Budd Boetticher's 1957 involvement with Warner Bros., the ABC television network, and the first three episodes of the Western series Maverick grew out of one of the great push–pull stories of Hollywood business during the 1950s: movie studios’ simultaneous loathing for, and attraction to, television. With a landmark 1948 ruling (U.S. v. Paramount Pictures, et al.), the United States Supreme Court forced Paramount, 20th Century-Fox, RKO, MGM, and Warner Bros. to divest themselves of the theater chains that guaranteed profitable exhibition of their products. In addition, the industry's socalled mini-majors, Universal and Columbia, had to join the others and cease the practice of block booking by which theater chains were obligated to accept set numbers of a studio's films, and screen them for predetermined periods.
The court's decision ended the studios’ vertically integrated—and monopolistic— business model that gave absolute control of production, distribution, and exhibition. Henceforth, major studios would be obligated to negotiate exhibition on a film-by-film basis. This change unlocked screens from guaranteed bookings that ate up weeks and months of every booking year. The small studios—Disney, Republic, Monogram/Allied Artists, and Eagle- Lion—benefited. Independent producers got the exhibition foothold they needed to survive, with opportunities to find bookings in big-capacity downtown houses instead of scrabbling for screen space in small urban grind houses, neighborhood theaters, “hardtop” venues located in the sticks, and drive-ins.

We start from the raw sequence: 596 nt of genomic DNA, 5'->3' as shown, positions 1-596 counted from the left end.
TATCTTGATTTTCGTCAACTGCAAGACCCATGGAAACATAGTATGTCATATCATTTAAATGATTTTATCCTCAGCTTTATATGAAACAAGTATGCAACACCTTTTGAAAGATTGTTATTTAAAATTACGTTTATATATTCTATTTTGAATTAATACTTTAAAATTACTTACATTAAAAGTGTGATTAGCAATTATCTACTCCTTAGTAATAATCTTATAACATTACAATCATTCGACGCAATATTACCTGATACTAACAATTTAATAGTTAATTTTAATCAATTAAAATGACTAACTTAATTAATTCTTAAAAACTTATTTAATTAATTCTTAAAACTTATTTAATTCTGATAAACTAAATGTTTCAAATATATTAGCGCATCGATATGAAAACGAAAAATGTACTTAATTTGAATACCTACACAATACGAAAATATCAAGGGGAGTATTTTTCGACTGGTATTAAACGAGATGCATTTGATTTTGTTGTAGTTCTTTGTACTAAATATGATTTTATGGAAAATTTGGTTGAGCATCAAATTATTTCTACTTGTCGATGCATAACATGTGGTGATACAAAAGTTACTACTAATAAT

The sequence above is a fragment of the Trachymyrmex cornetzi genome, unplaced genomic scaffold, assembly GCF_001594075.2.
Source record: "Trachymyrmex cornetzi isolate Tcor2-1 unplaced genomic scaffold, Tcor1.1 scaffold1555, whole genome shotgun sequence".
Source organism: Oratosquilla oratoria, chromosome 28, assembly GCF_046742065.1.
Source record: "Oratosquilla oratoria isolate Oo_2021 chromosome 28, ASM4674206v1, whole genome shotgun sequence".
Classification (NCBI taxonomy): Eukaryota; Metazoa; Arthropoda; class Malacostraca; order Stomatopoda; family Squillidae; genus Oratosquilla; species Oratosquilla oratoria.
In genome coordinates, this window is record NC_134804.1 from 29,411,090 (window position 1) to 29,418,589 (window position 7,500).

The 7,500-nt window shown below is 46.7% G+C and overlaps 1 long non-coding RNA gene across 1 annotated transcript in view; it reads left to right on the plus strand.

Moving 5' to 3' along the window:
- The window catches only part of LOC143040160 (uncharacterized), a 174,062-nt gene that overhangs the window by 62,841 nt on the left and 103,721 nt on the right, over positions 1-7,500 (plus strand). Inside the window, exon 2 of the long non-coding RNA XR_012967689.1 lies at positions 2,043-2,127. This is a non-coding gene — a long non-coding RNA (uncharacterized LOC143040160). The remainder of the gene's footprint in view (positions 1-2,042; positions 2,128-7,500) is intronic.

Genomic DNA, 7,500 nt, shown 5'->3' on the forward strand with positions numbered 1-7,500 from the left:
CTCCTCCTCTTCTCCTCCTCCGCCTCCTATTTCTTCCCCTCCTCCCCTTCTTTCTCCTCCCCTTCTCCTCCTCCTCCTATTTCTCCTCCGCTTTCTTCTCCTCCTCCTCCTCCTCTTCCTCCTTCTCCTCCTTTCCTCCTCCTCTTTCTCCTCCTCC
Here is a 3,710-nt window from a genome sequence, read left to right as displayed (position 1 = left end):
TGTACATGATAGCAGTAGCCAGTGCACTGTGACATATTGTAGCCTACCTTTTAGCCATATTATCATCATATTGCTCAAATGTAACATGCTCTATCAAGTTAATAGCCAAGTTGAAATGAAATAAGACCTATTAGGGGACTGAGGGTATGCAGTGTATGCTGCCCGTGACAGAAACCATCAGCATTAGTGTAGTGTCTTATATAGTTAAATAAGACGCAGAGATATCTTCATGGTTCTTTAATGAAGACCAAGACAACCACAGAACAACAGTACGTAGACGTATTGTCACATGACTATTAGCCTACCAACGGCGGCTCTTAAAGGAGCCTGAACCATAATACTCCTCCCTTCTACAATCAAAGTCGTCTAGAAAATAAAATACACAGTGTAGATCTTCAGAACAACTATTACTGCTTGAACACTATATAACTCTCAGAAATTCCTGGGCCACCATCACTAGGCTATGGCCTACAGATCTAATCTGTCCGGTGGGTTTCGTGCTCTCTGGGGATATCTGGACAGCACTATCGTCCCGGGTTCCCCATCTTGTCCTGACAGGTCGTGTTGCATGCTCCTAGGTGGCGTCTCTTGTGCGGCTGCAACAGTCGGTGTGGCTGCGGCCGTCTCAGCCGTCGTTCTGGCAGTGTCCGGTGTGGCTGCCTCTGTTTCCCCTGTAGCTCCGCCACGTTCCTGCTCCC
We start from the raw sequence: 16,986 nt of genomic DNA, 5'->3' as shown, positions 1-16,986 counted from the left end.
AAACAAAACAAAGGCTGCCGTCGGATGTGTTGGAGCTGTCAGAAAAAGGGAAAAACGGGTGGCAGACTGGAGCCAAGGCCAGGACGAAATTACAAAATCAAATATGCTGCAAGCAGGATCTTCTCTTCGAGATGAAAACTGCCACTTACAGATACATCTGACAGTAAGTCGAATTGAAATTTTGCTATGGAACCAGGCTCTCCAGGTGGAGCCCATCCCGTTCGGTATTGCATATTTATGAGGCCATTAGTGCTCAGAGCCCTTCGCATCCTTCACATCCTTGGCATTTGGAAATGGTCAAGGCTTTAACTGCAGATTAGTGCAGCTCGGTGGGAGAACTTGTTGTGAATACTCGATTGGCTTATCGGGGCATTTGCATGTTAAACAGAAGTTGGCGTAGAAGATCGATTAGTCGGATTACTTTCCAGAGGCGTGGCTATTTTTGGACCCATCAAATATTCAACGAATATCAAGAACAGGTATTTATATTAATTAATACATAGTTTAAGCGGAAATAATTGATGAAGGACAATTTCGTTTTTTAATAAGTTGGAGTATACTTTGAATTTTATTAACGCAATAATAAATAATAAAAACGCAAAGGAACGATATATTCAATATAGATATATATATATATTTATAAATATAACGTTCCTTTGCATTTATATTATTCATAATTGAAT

Simultaneous with the Supreme Court decision was the changing nature of American moviegoing. In 1946, 61 percent of Americans took themselves to the movies more than once a month. By 1955, the figure had plummeted to 26 percent. Even as postwar inflation forced studios to spend more money than before to make and market movies, everyday citizens felt obliged to limit discretionary spending. Box office receipts slid further. Inflation eventually eased but American entertainment habits seemed to have undergone permanent change. Television was free. You didn't have to dress up to enjoy it, and with four networks, entertainment choices were plentiful.
As is well known, the big Hollywood studios fought back with spectacle and technical innovation. Studio executives became preoccupied with biblical and other large-canvas historical films, and trotted out CinemaScope, VistaVision, Cinerama, 3-D, and stereophonic sound. Many individual pictures employing these innovations were profitable but, because the processes were expensive to develop and implement, overall studio profits dipped precariously.